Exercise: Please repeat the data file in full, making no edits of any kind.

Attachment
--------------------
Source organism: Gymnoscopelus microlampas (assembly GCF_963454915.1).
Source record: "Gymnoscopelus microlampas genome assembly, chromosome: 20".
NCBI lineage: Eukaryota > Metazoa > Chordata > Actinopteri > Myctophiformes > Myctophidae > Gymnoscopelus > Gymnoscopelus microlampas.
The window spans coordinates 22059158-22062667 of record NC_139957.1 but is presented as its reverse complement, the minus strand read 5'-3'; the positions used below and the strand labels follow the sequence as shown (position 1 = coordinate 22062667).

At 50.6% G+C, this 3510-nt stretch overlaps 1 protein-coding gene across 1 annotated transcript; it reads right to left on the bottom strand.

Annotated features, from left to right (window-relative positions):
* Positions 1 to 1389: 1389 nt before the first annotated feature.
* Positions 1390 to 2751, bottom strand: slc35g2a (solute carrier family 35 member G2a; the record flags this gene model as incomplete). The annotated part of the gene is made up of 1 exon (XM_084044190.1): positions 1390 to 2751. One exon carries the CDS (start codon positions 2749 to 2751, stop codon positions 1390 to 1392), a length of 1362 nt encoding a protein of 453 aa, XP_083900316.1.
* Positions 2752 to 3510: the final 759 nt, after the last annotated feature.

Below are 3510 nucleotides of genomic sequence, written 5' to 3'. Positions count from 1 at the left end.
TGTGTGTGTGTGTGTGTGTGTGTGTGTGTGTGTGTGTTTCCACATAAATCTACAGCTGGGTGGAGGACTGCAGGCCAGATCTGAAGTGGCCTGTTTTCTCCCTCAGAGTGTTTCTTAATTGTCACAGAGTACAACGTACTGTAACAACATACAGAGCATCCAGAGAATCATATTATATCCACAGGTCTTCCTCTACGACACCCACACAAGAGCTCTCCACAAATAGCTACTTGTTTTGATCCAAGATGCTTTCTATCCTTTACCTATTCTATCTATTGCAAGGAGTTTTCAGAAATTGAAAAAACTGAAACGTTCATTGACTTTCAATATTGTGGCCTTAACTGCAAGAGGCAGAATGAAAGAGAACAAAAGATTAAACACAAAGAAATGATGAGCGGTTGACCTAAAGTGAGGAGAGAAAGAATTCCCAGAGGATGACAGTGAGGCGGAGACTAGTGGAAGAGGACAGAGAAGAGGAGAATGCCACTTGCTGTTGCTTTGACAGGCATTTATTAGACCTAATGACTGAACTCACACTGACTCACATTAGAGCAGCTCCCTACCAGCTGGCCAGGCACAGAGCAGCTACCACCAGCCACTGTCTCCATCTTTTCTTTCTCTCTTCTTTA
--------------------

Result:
Source organism: Gymnoscopelus microlampas (assembly GCF_963454915.1).
Source record: "Gymnoscopelus microlampas genome assembly, chromosome: 20".
NCBI lineage: Eukaryota > Metazoa > Chordata > Actinopteri > Myctophiformes > Myctophidae > Gymnoscopelus > Gymnoscopelus microlampas.
The window spans coordinates 22059158-22062667 of record NC_139957.1 but is presented as its reverse complement, the minus strand read 5'-3'; the positions used below and the strand labels follow the sequence as shown (position 1 = coordinate 22062667).

At 50.6% G+C, this 3510-nt stretch overlaps 1 protein-coding gene across 1 annotated transcript; it reads right to left on the bottom strand.

Annotated features, from left to right (window-relative positions):
* Positions 1 to 1389: 1389 nt before the first annotated feature.
* Positions 1390 to 2751, bottom strand: slc35g2a (solute carrier family 35 member G2a; the record flags this gene model as incomplete). The annotated part of the gene is made up of 1 exon (XM_084044190.1): positions 1390 to 2751. One exon carries the CDS (start codon positions 2749 to 2751, stop codon positions 1390 to 1392), a length of 1362 nt encoding a protein of 453 aa, XP_083900316.1.
* Positions 2752 to 3510: the final 759 nt, after the last annotated feature.

Below are 3510 nucleotides of genomic sequence, written 5' to 3'. Positions count from 1 at the left end.
TGTGTGTGTGTGTGTGTGTGTGTGTGTGTGTGTGTGTTTCCACATAAATCTACAGCTGGGTGGAGGACTGCAGGCCAGATCTGAAGTGGCCTGTTTTCTCCCTCAGAGTGTTTCTTAATTGTCACAGAGTACAACGTACTGTAACAACATACAGAGCATCCAGAGAATCATATTATATCCACAGGTCTTCCTCTACGACACCCACACAAGAGCTCTCCACAAATAGCTACTTGTTTTGATCCAAGATGCTTTCTATCCTTTACCTATTCTATCTATTGCAAGGAGTTTTCAGAAATTGAAAAAACTGAAACGTTCATTGACTTTCAATATTGTGGCCTTAACTGCAAGAGGCAGAATGAAAGAGAACAAAAGATTAAACACAAAGAAATGATGAGCGGTTGACCTAAAGTGAGGAGAGAAAGAATTCCCAGAGGATGACAGTGAGGCGGAGACTAGTGGAAGAGGACAGAGAAGAGGAGAATGCCACTTGCTGTTGCTTTGACAGGCATTTATTAGACCTAATGACTGAACTCACACTGACTCACATTAGAGCAGCTCCCTACCAGCTGGCCAGGCACAGAGCAGCTACCACCAGCCACTGTCTCCATCTTTTCTTTCTCTCTTCTTTA